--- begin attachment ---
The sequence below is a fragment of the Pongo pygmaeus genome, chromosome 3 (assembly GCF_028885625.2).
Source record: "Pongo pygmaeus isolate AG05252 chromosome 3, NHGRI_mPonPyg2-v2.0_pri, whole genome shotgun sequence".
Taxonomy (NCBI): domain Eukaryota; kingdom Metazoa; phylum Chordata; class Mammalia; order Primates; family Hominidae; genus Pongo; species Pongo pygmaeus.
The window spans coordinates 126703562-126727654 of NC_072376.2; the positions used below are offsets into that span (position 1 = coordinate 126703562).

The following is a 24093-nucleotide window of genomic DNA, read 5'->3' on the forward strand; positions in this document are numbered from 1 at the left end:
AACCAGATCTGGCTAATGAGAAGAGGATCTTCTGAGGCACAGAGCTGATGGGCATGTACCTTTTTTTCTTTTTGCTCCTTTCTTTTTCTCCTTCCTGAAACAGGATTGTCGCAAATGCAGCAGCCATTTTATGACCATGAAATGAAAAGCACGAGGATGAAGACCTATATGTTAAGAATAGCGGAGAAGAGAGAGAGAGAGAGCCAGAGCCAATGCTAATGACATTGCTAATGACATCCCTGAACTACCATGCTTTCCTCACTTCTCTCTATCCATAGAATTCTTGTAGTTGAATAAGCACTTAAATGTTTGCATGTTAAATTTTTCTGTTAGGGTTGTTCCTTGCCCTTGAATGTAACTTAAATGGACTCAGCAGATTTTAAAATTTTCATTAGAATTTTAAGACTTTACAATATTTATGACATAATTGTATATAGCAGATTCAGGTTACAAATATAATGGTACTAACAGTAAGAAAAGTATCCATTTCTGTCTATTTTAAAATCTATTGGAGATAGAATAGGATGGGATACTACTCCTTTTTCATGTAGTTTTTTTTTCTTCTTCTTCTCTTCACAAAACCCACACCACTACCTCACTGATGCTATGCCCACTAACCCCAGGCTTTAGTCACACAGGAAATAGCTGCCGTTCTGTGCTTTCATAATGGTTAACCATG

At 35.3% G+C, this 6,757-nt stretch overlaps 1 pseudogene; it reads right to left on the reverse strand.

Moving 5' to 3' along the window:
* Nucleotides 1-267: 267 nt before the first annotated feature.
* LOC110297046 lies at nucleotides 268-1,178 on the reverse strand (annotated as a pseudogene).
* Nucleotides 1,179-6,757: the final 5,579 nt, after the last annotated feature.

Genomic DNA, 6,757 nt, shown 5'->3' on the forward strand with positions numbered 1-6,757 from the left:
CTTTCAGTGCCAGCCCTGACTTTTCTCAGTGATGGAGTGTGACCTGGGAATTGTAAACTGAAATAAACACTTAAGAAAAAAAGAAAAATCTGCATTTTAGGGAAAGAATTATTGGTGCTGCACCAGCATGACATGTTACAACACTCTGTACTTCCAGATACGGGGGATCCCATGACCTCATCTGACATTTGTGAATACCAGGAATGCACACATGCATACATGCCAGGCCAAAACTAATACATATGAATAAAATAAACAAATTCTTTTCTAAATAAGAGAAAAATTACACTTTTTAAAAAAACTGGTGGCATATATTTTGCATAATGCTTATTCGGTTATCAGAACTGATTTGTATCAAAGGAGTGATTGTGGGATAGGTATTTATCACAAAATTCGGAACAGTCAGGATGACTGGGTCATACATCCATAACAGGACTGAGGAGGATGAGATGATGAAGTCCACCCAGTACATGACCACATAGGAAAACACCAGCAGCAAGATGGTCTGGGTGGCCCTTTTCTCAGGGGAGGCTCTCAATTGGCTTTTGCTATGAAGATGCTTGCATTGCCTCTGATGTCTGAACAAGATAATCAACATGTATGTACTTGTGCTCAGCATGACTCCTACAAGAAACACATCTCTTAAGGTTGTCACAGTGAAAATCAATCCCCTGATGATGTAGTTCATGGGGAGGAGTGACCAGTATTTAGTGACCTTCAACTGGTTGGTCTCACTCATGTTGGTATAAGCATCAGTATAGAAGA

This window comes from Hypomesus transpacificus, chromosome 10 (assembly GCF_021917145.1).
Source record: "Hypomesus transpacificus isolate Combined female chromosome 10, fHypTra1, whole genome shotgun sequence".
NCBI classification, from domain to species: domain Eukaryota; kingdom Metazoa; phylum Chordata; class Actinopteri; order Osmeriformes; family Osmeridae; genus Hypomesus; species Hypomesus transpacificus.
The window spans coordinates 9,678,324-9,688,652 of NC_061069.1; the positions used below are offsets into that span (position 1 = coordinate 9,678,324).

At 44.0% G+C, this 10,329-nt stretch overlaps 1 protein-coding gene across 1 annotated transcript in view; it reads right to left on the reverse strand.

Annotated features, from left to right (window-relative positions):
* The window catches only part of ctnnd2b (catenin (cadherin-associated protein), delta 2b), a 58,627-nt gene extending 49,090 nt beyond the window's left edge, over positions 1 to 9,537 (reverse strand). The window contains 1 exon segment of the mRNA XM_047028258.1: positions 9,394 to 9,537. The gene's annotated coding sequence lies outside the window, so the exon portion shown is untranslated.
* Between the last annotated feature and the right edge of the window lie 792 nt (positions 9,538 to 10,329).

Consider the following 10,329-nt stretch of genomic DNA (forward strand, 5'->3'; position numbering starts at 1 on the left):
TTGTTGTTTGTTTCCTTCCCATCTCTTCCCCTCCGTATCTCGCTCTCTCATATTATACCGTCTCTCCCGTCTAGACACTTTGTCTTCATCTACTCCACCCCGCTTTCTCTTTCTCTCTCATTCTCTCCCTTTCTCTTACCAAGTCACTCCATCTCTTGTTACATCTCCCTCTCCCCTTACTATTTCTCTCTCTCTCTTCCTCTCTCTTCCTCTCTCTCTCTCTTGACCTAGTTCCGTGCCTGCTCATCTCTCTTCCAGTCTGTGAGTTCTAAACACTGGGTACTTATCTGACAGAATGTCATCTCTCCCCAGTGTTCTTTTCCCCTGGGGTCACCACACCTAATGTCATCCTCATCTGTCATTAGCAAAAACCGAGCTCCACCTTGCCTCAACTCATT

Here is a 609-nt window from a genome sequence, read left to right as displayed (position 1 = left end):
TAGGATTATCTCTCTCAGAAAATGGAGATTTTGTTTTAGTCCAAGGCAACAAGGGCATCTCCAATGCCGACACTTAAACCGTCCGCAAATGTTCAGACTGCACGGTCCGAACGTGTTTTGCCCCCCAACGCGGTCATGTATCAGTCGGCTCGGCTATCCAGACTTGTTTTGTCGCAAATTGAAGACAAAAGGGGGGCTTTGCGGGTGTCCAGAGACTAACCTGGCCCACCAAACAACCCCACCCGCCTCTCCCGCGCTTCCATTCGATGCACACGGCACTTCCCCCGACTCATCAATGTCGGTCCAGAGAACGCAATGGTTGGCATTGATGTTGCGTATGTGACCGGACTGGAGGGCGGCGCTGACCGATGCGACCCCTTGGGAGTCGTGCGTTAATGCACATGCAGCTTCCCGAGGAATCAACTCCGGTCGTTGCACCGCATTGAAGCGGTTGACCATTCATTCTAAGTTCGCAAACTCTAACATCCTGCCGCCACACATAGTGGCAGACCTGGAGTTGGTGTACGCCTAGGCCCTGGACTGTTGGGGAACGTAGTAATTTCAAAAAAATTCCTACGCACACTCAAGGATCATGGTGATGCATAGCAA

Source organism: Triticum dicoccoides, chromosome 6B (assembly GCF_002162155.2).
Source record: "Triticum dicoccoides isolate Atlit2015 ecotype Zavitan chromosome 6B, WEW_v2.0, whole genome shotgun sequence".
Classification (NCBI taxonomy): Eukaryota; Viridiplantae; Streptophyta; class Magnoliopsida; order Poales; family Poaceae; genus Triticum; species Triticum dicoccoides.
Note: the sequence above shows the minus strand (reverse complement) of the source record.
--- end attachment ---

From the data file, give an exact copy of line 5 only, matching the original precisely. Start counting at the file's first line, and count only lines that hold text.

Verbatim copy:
The following is a 24093-nucleotide window of genomic DNA, read 5'->3' on the forward strand; positions in this document are numbered from 1 at the left end: